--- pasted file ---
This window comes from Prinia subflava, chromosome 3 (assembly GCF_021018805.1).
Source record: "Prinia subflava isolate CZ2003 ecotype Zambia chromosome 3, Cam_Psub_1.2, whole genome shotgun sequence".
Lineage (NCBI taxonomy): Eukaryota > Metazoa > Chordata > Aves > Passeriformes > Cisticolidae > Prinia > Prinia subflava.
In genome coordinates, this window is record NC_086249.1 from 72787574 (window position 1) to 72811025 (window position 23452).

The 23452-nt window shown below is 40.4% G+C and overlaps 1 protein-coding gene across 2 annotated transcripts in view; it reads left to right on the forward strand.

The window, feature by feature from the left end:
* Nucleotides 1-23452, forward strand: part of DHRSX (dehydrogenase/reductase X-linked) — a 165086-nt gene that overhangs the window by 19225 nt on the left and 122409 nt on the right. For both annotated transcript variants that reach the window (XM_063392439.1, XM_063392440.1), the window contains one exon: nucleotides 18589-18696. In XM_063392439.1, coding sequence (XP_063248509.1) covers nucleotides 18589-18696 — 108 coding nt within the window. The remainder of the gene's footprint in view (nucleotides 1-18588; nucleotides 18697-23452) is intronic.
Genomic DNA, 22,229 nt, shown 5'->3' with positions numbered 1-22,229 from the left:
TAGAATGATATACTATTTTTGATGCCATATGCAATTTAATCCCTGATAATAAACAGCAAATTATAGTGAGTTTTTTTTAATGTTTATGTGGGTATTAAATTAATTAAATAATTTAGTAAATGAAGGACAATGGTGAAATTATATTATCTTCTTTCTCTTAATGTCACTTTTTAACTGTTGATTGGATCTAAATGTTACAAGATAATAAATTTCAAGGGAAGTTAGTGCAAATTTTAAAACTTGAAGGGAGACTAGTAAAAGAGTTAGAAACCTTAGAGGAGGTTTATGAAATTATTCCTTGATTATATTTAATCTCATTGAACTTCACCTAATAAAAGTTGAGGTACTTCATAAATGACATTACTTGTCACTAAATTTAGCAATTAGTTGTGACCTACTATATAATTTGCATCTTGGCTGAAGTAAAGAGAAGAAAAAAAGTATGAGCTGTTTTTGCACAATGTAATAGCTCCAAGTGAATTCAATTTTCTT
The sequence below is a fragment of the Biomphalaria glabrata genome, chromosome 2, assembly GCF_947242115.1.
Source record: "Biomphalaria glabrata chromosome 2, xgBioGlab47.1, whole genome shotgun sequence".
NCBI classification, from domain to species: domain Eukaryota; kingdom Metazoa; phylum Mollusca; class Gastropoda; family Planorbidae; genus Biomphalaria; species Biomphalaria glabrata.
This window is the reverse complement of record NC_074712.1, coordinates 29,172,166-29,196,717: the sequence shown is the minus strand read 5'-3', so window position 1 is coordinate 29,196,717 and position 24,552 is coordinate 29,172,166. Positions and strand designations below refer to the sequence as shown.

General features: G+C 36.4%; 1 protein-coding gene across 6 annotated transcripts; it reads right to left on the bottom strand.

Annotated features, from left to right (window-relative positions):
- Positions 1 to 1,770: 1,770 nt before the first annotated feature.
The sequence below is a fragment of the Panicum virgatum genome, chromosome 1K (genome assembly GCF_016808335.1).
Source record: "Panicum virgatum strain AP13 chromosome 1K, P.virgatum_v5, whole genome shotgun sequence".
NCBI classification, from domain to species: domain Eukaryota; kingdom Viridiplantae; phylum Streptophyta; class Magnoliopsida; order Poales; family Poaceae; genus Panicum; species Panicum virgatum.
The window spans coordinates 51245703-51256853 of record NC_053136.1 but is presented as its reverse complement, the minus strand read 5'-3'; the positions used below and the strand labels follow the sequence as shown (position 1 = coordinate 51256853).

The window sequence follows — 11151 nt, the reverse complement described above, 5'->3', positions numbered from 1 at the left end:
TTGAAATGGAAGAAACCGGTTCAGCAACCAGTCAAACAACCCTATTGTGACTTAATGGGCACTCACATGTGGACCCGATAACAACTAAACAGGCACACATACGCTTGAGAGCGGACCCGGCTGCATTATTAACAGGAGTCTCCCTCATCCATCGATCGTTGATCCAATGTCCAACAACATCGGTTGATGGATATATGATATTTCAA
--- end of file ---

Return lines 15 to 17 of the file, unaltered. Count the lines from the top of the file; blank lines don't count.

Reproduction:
Annotated features, from left to right (window-relative positions):
- Positions 1 to 1,770: 1,770 nt before the first annotated feature.
The sequence below is a fragment of the Panicum virgatum genome, chromosome 1K (genome assembly GCF_016808335.1).